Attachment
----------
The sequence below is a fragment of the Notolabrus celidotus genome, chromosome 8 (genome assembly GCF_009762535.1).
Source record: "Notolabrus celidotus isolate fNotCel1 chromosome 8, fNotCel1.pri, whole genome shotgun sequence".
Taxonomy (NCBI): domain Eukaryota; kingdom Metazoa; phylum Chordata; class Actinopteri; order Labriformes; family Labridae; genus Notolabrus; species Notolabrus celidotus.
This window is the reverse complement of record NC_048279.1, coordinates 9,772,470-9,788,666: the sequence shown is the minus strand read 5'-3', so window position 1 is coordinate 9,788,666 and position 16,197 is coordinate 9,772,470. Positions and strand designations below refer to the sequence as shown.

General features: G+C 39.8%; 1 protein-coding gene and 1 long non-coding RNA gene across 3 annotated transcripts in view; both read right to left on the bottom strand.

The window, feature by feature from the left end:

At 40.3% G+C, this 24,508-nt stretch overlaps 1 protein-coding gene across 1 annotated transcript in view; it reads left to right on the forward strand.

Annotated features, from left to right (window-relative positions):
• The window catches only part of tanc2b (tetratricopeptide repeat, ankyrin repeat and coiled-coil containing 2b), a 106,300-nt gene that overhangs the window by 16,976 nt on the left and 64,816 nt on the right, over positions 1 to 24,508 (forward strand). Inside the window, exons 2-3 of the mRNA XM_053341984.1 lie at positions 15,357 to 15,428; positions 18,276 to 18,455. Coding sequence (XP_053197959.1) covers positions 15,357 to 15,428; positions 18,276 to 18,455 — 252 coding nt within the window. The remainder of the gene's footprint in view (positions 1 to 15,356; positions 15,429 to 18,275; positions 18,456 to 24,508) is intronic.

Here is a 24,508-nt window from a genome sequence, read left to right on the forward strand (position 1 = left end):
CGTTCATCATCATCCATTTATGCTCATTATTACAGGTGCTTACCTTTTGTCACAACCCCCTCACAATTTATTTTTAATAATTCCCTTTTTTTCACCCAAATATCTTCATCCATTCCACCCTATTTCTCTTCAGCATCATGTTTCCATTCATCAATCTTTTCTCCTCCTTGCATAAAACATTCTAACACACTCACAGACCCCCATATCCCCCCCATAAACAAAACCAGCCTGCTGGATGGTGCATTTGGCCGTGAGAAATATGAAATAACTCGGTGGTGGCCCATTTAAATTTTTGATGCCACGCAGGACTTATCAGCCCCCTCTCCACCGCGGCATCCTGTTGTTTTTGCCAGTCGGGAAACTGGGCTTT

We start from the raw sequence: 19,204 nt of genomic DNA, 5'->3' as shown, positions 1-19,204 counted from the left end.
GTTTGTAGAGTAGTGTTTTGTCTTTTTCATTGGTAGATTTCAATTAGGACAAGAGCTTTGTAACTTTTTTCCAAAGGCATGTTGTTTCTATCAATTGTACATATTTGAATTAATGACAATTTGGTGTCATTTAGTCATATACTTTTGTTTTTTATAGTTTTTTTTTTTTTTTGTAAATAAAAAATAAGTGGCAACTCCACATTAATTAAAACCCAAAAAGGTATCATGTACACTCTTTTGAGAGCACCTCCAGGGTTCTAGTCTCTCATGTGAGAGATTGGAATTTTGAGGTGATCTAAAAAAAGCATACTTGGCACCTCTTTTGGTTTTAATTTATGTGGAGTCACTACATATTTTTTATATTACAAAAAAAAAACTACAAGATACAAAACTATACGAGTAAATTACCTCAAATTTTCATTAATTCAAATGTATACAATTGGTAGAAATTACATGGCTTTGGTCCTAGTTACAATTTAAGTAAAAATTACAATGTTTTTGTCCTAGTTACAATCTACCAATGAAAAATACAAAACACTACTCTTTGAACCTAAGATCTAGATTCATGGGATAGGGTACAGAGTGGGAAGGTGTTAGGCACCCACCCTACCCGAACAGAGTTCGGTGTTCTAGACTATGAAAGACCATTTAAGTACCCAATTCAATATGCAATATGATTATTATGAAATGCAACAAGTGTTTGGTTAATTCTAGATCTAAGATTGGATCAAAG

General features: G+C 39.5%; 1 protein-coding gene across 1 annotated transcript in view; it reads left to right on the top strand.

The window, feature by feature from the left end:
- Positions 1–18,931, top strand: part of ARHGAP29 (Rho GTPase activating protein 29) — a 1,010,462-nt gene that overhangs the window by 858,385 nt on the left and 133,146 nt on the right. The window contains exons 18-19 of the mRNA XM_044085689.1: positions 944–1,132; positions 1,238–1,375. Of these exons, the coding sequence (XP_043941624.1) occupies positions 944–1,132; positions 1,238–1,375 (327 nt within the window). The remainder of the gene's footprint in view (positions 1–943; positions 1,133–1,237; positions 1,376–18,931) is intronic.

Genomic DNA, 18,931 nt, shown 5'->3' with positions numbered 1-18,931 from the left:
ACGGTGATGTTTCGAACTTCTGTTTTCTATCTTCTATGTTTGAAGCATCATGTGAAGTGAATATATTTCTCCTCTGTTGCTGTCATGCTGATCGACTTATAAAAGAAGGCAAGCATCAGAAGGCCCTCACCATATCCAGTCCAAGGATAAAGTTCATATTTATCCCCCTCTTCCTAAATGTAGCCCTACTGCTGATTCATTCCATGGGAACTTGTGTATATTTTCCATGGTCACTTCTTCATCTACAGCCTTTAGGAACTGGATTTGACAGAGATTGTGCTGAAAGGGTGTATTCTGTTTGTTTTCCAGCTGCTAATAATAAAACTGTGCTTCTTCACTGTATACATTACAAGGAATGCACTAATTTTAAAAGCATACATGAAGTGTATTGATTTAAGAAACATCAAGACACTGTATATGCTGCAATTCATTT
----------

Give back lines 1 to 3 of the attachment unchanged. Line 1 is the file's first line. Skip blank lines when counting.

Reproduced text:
The sequence below is a fragment of the Notolabrus celidotus genome, chromosome 8 (genome assembly GCF_009762535.1).
Source record: "Notolabrus celidotus isolate fNotCel1 chromosome 8, fNotCel1.pri, whole genome shotgun sequence".
Taxonomy (NCBI): domain Eukaryota; kingdom Metazoa; phylum Chordata; class Actinopteri; order Labriformes; family Labridae; genus Notolabrus; species Notolabrus celidotus.